• The compromise would ensure the EU’s stricter data protection laws cannot be overturned by the trade agreement.

The Netherlands: Dutch parliament votes to establish tighter net neutrality rules

  • A parliamentary vote held on 11 October will ban platforms from offering free data for selected services and impose stronger net neutrality rules. The Dutch Net Neutrality law received widespread agreement with 66 members in favor, and 9 against.
  • Telecom trade associations, including GSMA and ETNO, expressed their disappointment; mobile carriers such as T-Mobile will be particularly affected as they offer services to stream music on commercial data packages and are free of data limits (zero-rating). Critics of zero-rating consider this practice prioritizes some services over others, threatening the open nature of the Internet.
  • European telecoms regulators’ organization BEREC published guidance on net neutrality in August and authorized the use of zero-rating – but only for non-commercial purposes. The Dutch Authority for Consumers and Markets announced it would investigate T-Mobile’s new music service, “Freedom Music” to ensure it does not unfairly disadvantage competition.

EU: ECJ bans sales of copies of copyrighted software

  • The European Court of Justice ruled that citizens will not be allowed to sell copies of legally purchased software unless granted permission by the copyright owner. The matter was referred to the European Court of Justice by the Riga Regional Court after two Latvian citizens were accused of selling copyrighted copies of Microsoft programmes online in 2004, in which Microsoft lost sales of €265,514.
  • The ECJ ruled that original software sold on a physical medium could be resold if under unlimited user license.


Global: G7 Cyber Expert Group agrees to support financial cybersecurity

  • A non-binding agreement will set common strategies to strengthen online infrastructure, combat cyberattacks and coordinate a rapid response system to mitigate damages.
  • The framework is not a formal treaty, nor does it impose new regulations on companies. Instead, cybersecurity is treated as a risk management factor, laying out proper governance, risk-assessment and recovery mechanisms for companies.
  • The present agreement comes after each member country formed an opinion about the current state of its cyber defences; the results were put together at the G7 meeting in May involving financial ministers and central bankers in Japan.
  • The framework presents a set of eight principles applicable to both small private firms and large federal agencies. The G-7 cyber working groups meets periodically to review the agreement’s progress and deliberate on improvements.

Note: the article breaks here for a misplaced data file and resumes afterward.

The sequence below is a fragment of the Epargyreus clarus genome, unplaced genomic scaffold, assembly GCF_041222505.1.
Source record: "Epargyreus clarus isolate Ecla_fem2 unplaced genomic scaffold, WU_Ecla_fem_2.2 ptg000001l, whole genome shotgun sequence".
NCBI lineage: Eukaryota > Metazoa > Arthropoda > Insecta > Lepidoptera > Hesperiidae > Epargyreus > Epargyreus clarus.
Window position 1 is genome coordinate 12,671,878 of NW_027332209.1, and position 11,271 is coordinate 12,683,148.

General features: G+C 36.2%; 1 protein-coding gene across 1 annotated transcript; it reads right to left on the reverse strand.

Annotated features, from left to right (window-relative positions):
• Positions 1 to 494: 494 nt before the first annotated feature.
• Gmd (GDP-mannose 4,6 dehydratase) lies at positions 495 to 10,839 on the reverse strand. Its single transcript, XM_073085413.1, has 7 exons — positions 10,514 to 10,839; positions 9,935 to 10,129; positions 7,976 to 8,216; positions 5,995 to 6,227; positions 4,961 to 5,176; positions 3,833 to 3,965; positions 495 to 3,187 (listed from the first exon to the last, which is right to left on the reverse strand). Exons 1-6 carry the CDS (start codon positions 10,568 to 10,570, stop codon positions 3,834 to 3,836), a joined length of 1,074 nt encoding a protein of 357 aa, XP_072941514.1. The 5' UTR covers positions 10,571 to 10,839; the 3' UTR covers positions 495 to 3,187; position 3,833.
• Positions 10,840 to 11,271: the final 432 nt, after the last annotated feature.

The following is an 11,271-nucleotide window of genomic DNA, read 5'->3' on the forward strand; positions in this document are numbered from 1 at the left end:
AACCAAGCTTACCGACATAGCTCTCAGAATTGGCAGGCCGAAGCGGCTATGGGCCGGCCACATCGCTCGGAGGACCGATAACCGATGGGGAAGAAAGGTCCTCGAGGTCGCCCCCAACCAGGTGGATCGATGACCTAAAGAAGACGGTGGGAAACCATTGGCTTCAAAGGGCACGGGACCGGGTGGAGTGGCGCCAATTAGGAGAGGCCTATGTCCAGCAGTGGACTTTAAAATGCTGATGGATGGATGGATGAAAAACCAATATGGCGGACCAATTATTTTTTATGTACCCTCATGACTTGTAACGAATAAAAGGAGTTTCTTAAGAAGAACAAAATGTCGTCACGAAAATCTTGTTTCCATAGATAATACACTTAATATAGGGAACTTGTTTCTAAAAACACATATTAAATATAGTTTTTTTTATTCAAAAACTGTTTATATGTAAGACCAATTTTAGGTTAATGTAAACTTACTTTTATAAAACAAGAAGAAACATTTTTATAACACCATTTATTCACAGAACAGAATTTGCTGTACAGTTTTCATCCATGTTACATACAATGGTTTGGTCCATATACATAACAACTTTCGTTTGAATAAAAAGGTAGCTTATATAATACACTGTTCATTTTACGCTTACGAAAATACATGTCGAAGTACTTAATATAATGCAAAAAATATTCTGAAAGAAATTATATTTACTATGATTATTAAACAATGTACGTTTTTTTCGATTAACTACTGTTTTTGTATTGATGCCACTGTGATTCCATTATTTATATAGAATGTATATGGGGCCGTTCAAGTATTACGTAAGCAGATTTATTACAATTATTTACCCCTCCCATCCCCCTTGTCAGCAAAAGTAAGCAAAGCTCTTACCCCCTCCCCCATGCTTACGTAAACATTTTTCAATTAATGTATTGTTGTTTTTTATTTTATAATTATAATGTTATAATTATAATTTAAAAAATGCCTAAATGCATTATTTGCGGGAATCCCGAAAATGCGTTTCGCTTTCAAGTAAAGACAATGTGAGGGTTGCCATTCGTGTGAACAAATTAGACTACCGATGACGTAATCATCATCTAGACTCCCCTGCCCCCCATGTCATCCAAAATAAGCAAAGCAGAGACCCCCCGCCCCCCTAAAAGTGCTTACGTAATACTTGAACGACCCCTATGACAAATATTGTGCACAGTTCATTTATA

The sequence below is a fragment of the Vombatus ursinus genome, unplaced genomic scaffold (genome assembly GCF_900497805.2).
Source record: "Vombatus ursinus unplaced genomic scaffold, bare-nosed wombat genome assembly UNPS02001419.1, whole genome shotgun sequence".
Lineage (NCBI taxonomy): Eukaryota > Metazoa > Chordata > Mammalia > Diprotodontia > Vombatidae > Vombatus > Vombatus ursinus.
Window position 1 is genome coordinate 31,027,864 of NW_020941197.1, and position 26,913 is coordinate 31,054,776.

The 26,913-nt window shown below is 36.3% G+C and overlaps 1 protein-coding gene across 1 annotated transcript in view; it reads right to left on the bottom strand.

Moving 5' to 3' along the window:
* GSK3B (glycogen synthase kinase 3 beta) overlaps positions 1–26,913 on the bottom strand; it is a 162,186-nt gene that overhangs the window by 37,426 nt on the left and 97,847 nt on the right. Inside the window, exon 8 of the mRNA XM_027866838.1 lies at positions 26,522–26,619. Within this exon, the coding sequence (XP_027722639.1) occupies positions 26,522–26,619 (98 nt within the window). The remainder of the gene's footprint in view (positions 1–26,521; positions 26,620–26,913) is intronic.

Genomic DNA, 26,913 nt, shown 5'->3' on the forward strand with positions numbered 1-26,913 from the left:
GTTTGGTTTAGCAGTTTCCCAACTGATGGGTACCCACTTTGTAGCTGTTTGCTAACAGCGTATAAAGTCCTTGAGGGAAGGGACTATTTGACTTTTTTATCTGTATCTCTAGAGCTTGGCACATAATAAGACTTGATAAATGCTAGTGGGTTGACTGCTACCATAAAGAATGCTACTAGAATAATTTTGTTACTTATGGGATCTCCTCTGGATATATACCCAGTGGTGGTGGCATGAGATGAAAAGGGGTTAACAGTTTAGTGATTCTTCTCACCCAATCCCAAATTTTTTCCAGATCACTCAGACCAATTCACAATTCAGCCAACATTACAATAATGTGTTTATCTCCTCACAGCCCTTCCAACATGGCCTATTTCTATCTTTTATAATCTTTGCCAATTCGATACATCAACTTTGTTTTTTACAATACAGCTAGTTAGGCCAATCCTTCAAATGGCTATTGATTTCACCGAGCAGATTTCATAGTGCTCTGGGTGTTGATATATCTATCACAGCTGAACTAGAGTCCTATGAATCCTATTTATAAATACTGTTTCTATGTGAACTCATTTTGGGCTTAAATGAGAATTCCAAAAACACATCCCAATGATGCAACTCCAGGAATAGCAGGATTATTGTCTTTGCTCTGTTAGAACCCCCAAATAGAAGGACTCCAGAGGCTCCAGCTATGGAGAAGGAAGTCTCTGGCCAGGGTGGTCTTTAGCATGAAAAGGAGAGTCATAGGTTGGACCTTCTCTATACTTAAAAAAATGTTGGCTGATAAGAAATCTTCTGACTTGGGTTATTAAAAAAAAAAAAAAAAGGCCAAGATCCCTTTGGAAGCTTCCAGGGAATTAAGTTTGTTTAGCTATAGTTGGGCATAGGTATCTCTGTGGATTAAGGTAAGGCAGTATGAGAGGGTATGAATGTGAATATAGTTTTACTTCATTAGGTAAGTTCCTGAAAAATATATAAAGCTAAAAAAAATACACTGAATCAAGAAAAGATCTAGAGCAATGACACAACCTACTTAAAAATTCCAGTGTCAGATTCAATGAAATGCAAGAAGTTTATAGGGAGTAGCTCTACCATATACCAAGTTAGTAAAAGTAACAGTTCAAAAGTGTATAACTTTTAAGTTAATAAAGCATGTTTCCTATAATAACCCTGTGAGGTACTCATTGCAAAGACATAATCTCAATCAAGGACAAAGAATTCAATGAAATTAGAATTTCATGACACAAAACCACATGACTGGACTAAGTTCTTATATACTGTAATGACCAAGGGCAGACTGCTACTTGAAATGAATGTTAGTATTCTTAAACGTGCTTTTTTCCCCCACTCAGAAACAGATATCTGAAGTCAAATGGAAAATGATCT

EU: Survey reveals European companies and unprepared and unaware of the cost of a data breach

  • The Continental Europe Cyber Risk Report 2016 published by the insurance broker Marsh & McLennan revealed a lack of awareness and ownership of cyber risk. 60 per cent of companies across Europe do not know how much an attack would cost them, and approximately the same amount had not envisaged a plan to cover the impact of a cyberattack.
  • The report analyses the attitude of organisations towards the threat posed by cyber risks, mechanisms in place to manage them and the use of cyber insurance as a means of risk transfer. Concerns over cyber threats are increasing as IT departments continue to be the main (68 per cent) responsible in cases of such attack. The study revealed a lack of ownership of the cyber risks by the board and an increase in the procurement of cyber insurance with 47 per cent of respondents already covered by a policy or planning to acquire one in the next year.

UK: New guidelines aimed at Internet trolls

  • Under the new Crown Prosecution Service guidance , incitement to online harassment, derogatory hashtags and the posting of humiliating images could lead to prosecution in England and Wales.
  • Alison Saunders, Director of Public Prosecutions, stated that the Internet is “not an anonymous place where people can post without any consequences”. The public policy statements on hate crime will be subject to public consultation.

UK: Police website remain insecure

  • A report published by the Centre for Public Safety revealed only one in four UK police and affiliated websites complied with the highest standards of online security.
  • Further, up to 25 per cent of British police websites were found to lack any form of automatic secure connection, leaving sensitive data vulnerable to being intercepted.

France: TV5 claims Russia behind huge cyberattack

  • In April 2015, TV5’s website and social media accounts were victim of a huge cyberattack, whereby the perpetrators used highly targeted malicious software to destroy the TV network’s systems.
  • In the immediate aftermath of the attack, a group called Cyber Caliphate – claimed responsibility for the attack on behalf of Islamic State – but TV5 b elieves the attack was carried out by Russian hackers.
  • The attack resulted in a significant financial cost of €5 million in the first year, followed by over €3 million per year for new, extra protection.